How My Near-Death Experience Sparked The Biggest Career Change Of My Life

How My Near-Death Experience Sparked The Biggest Career Change Of My Life

When life hangs by a thread, we realize what really matters most.

The ER doctor was white as a ghost. “I just took a look at your MRI,” he said. “There’s a good chance you’ll be dead this time tomorrow.”

My ears were ringing. My heart pounded. I’d heard the words he’d just spoken, but they didn’t seem to compute. I didn’t feel like I was on the brink of death. I’d just gone cycling last weekend.

“To be honest,” said the doctor, “I don’t even know how you walked in here today. I don’t know how you’re talking to me right now.”

I wouldn’t have even visited the ER, I told him, if it hadn’t been for the fact that I’d suddenly felt out-of-breath after climbing our home’s staircase that afternoon. And that wasn’t the first time I’d lost my breath during a seemingly simple everyday activity. I knew something wasn’t right — so I called my family doctor, who, to my surprise, told me to high-tail it to the ER.

Even then, until the moment the doctor delivered his diagnosis, I’d had no idea how grave my situation was.

“You have a massive bilateral pulmonary embolism,” the ER doc explained. “There are big blood clots in your lungs’ arteries. We’re scrambling a team of doctors to decide if you can withstand the treatment you need.”

Over the next five days, the brilliant ICU team at John Muir Medical Center saved my life by breaking down the blood clots with a protein called tissue plasminogen activator (tPA) applied via thrombolysis therapy. Essentially, they put a catheter in an artery in my groin, threaded it to my lungs, then pumped in tPA to bust up the clots.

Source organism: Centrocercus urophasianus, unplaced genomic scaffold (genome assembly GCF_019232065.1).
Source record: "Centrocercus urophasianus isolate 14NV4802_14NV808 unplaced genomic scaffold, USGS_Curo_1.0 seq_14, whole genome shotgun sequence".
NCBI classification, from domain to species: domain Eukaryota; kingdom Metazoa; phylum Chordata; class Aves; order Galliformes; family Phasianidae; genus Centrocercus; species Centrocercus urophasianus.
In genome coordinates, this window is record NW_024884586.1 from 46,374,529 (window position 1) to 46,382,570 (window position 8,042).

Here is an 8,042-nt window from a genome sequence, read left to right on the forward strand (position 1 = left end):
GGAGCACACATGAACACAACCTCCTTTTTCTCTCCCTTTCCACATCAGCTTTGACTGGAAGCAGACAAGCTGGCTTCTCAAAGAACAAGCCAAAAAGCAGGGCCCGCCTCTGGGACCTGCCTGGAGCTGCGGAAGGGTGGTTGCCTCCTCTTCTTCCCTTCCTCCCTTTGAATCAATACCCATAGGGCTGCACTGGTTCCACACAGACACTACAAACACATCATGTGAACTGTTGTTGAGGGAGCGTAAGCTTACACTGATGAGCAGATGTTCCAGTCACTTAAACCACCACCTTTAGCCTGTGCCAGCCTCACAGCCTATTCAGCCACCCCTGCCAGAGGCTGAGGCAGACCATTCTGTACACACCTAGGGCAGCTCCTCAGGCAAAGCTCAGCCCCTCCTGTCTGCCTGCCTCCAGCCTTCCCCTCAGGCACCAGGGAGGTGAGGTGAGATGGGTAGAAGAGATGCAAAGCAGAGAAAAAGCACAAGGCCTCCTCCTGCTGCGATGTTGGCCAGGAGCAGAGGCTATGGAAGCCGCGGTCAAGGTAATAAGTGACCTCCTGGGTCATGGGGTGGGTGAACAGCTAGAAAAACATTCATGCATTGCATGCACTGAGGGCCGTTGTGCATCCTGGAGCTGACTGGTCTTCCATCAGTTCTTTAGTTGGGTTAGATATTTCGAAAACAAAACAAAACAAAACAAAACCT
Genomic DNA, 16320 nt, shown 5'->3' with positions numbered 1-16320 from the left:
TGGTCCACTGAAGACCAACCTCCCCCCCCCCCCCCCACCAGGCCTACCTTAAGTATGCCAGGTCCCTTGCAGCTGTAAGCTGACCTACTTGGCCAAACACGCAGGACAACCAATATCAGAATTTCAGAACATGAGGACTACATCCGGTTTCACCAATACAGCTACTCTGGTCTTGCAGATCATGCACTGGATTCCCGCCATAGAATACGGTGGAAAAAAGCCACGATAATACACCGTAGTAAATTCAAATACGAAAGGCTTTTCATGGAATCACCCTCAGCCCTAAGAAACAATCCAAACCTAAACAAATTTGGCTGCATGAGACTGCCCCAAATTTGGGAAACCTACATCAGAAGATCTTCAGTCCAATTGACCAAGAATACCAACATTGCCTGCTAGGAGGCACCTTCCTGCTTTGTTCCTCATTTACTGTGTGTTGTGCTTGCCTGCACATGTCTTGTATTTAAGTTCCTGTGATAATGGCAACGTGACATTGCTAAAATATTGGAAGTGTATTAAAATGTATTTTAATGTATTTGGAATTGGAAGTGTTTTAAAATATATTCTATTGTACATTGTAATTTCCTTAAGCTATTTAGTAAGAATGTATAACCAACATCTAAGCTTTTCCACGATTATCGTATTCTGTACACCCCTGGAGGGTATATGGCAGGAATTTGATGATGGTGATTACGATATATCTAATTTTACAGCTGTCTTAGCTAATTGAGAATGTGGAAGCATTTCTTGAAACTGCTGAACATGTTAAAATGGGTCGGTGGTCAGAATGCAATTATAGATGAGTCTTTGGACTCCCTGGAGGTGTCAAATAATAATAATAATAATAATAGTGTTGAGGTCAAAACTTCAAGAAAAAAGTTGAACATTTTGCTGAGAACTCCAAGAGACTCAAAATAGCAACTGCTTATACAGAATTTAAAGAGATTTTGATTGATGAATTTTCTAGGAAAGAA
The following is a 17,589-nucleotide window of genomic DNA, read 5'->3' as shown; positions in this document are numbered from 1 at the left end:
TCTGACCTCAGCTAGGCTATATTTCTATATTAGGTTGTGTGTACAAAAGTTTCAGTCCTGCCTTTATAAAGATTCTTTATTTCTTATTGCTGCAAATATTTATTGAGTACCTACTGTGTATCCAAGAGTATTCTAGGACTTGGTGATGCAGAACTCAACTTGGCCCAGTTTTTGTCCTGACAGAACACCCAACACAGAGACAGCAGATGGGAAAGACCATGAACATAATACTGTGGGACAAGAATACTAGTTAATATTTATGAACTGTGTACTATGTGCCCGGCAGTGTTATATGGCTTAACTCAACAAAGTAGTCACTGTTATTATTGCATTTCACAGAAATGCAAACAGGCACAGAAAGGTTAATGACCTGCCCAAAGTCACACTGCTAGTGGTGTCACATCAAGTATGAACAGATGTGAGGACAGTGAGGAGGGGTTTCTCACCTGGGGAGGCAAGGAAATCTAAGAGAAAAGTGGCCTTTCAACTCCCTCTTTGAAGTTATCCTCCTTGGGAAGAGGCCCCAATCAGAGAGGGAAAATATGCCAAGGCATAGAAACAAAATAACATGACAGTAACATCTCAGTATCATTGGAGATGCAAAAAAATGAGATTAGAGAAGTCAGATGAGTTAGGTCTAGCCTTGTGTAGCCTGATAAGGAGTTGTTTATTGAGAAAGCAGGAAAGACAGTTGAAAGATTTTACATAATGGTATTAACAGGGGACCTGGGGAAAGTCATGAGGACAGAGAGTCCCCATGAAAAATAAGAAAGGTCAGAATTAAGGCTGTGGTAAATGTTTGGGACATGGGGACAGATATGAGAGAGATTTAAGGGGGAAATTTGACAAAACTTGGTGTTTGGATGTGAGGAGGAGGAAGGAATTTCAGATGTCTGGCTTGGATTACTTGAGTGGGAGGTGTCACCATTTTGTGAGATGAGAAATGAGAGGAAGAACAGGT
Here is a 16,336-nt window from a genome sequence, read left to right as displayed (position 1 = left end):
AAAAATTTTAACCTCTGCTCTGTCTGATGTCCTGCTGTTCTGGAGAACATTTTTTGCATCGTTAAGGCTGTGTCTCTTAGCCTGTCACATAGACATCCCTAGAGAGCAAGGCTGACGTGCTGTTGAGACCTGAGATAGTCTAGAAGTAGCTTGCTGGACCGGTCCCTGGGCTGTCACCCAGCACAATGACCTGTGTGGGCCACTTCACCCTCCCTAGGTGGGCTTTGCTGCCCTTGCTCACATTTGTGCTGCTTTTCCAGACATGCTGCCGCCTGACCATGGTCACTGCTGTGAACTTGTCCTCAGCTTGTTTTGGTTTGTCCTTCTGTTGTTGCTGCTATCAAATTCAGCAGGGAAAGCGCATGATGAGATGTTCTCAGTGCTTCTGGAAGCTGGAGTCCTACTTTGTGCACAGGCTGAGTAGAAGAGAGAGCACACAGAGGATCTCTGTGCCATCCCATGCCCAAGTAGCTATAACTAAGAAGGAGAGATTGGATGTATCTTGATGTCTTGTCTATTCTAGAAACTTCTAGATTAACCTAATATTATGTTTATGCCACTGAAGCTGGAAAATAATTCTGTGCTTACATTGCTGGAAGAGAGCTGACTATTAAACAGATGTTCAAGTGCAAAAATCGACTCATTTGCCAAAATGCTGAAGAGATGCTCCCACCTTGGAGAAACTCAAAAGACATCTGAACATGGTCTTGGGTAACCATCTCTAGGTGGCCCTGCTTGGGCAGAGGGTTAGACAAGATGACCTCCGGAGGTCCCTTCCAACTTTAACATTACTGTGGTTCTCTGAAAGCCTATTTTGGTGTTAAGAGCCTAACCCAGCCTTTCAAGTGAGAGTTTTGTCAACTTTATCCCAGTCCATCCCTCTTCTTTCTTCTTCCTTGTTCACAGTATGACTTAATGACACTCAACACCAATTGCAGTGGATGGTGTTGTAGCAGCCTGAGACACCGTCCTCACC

My wife Marianne was with me every step of the way. And, as often happens when we face mortality, her presence got me thinking about the things that really matter most to me: my family, my faith, and my love of helping people.

For more than 25 years, I’d had a great career in international finance, including a stint as the CFO of Microsoft North America. I was fortunate to have a generous income, a beautiful home in San Francisco’s Bay Area, and the respect of senior execs at some of America’s top companies.

But as I lay there in that ICU bed, holding my wife’s hand, I realized more than ever how fragile and short life is—and how little money and material things really matter.

I turned to Marianne and said, “You know that career change I’ve been talking about all these years? It’s time.” She smiled, nodded, and said, “I know. I support you.”

As soon as I got out of the hospital, I spent the next year retraining myself. I got certified as an executive coach and facilitator. I also got certifications in personality and leadership assessments. I started spreading the word that I was about to make a major career change. I put up my website. I interviewed successful executive coaches to learn the keys to their success.